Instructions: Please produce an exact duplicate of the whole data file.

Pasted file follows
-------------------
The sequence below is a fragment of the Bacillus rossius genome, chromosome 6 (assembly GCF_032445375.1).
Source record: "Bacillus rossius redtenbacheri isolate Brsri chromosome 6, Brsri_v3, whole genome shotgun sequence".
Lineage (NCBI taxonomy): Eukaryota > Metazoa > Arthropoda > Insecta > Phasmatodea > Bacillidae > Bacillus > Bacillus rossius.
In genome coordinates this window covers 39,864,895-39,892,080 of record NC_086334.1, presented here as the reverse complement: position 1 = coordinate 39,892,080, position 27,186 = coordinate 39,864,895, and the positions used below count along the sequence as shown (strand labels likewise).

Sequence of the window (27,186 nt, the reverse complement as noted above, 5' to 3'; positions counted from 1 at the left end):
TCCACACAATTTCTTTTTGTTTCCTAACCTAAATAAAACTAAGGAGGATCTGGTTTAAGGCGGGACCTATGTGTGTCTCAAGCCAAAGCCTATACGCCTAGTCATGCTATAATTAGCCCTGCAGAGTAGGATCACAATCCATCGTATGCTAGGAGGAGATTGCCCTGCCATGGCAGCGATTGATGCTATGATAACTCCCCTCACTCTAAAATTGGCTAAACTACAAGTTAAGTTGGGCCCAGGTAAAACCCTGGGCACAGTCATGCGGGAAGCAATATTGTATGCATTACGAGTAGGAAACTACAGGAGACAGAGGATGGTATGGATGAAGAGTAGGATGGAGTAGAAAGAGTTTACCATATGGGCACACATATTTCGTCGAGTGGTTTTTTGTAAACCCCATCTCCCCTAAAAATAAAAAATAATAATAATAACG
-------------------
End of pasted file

The sequence below is a fragment of the Bacillus rossius genome, chromosome 6 (assembly GCF_032445375.1).
Source record: "Bacillus rossius redtenbacheri isolate Brsri chromosome 6, Brsri_v3, whole genome shotgun sequence".
Lineage (NCBI taxonomy): Eukaryota > Metazoa > Arthropoda > Insecta > Phasmatodea > Bacillidae > Bacillus > Bacillus rossius.
In genome coordinates this window covers 39,864,895-39,892,080 of record NC_086334.1, presented here as the reverse complement: position 1 = coordinate 39,892,080, position 27,186 = coordinate 39,864,895, and the positions used below count along the sequence as shown (strand labels likewise).

Sequence of the window (27,186 nt, the reverse complement as noted above, 5' to 3'; positions counted from 1 at the left end):
TCCACACAATTTCTTTTTGTTTCCTAACCTAAATAAAACTAAGGAGGATCTGGTTTAAGGCGGGACCTATGTGTGTCTCAAGCCAAAGCCTATACGCCTAGTCATGCTATAATTAGCCCTGCAGAGTAGGATCACAATCCATCGTATGCTAGGAGGAGATTGCCCTGCCATGGCAGCGATTGATGCTATGATAACTCCCCTCACTCTAAAATTGGCTAAACTACAAGTTAAGTTGGGCCCAGGTAAAACCCTGGGCACAGTCATGCGGGAAGCAATATTGTATGCATTACGAGTAGGAAACTACAGGAGACAGAGGATGGTATGGATGAAGAGTAGGATGGAGTAGAAAGAGTTTACCATATGGGCACACATATTTCGTCGAGTGGTTTTTTGTAAACCCCATCTCCCCTAAAAATAAAAAATAATAATAATAACG